There's no place like Home

Santorini, the respite

by Tracy on

Just like the postcards Eight countries, over seven thousand flight miles, and less than a third of the way around the world; we reach the island of Santorini_, off the southern coast of Greece. Famous for its beautiful Mediterranean vistas, blue and white architecture, the donkey trail leading to the main town of Fira, and as a magnet for cruise ships and honeymooners, for us, Santorini is a place we can all finally get in a full day's rest. At this point, we really need it. Goose Bay seems like such a long time ago, back then we were fresh and ready to take on any challenge- eight countries later we're less energetic and certainly less healthy. A variety of illnesses, from allergic reactions, and viral infections, to colds and old fashioned food poisoning- each has taken its toll beginning in Paris. Nearly half of us have been ill during the past week. Fortunately, all of the aircraft and crew are still together, although, with some late arrivals. No matter how well we plan, how carefully we watch what we eat, who we sit next to on a bus or in a cab; the uncertainties of travel are always present.

Wine and water It's popular these days to avoid the word [tourist" and instead define one's self as a "traveler"- it somehow sounds more dignified, more serious. What we're attempting truly is a journey, and we are travelers, but however romantically we try to describe ourselves, we are still foreigners passing through foreign lands- reaping the rewards of adventure and accepting the risks. Those glamorous travel logs on TV rarely show the whole truth behind travel- especially traveling great distances; the fatigue, the careful planning going haywire, the delays, the weather- all play a factor constantly. Sitting on a hot ramp for hours waiting for a take off clearance from Euro Control hardly seems like a great time but it's what we signed up for- this is a flight around the world after all.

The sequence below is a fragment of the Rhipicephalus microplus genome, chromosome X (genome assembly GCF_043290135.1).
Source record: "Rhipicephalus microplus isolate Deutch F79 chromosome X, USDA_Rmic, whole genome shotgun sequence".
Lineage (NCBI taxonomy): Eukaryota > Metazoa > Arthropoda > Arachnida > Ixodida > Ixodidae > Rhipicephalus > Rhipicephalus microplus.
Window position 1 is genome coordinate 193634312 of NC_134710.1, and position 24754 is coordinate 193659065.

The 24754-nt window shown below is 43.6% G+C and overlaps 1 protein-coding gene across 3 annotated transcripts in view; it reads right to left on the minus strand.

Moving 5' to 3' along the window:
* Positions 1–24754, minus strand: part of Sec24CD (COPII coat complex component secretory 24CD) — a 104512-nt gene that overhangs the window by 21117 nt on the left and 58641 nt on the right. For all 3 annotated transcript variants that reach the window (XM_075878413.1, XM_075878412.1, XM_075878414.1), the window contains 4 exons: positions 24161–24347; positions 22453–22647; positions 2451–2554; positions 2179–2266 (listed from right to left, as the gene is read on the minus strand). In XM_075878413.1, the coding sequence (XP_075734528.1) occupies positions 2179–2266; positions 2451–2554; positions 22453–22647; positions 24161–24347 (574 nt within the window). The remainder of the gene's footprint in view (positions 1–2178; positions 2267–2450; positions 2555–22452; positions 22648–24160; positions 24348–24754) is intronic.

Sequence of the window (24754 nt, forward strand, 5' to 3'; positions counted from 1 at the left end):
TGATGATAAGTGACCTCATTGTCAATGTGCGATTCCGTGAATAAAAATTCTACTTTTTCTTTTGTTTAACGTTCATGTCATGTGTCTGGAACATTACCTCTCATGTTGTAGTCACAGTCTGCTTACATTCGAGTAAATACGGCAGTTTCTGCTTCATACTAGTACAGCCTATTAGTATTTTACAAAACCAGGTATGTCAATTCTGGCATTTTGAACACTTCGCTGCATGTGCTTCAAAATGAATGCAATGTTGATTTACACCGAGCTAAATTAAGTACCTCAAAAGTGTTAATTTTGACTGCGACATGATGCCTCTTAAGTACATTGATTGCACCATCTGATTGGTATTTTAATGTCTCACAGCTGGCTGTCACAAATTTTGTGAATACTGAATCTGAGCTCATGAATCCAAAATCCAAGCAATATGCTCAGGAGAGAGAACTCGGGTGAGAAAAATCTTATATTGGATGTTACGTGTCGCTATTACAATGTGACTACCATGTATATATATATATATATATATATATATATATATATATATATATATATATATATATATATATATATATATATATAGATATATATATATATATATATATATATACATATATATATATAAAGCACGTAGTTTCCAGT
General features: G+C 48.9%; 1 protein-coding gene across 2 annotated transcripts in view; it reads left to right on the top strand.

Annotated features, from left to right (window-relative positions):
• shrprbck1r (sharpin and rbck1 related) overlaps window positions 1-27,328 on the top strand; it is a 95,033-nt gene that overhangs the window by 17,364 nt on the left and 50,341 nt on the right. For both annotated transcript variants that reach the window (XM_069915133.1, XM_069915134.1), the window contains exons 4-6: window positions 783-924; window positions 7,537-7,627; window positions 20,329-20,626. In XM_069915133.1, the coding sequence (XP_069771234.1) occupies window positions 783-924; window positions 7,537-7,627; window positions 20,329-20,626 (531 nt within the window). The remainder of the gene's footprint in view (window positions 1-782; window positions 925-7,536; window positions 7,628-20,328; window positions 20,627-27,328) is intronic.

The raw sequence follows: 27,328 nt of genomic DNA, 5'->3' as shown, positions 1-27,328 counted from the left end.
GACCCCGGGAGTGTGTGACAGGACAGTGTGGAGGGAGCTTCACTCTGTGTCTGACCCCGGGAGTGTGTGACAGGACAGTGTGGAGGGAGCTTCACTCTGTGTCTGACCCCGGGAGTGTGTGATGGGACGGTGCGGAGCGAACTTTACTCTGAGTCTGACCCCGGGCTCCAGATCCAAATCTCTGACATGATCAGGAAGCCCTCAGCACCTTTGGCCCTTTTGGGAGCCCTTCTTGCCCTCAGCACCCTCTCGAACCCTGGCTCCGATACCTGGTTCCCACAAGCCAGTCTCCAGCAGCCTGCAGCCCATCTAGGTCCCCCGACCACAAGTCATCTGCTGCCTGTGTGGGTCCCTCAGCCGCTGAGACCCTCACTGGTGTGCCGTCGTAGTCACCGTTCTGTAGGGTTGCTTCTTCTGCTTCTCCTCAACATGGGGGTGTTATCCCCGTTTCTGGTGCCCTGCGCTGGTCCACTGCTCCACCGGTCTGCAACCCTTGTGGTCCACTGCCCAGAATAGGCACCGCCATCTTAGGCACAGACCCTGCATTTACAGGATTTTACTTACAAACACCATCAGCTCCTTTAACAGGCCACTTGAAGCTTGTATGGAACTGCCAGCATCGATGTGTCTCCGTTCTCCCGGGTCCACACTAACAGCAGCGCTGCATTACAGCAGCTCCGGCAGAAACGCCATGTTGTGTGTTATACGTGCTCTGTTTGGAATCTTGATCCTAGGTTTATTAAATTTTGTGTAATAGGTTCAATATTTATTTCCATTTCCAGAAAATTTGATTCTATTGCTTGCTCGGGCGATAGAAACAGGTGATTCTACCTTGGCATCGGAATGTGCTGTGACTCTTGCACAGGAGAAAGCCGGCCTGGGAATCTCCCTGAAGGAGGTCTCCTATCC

just like that guy at camp two- we push on

We're seeking to accomplish this in our own aircraft- still a feat that relatively few people have done. If it was an easy passage, it wouldn't be notable. The fact is, this is an enormous undertaking- now I have an idea of how those people feel- the ones who sign up to do Everest; it seems almost easy on paper, your guides and handlers assure you that all of the details have been arranged, then you find your self at camp two, huddled inside a tent, waiting for a blizzard to pass, and you wonder how the hell you got yourself here. We got ourselves here in our PC-12 aircraft- like it or not, we're out here; home is long behind us and even longer in front of us and just like that guy at camp two- we push on.

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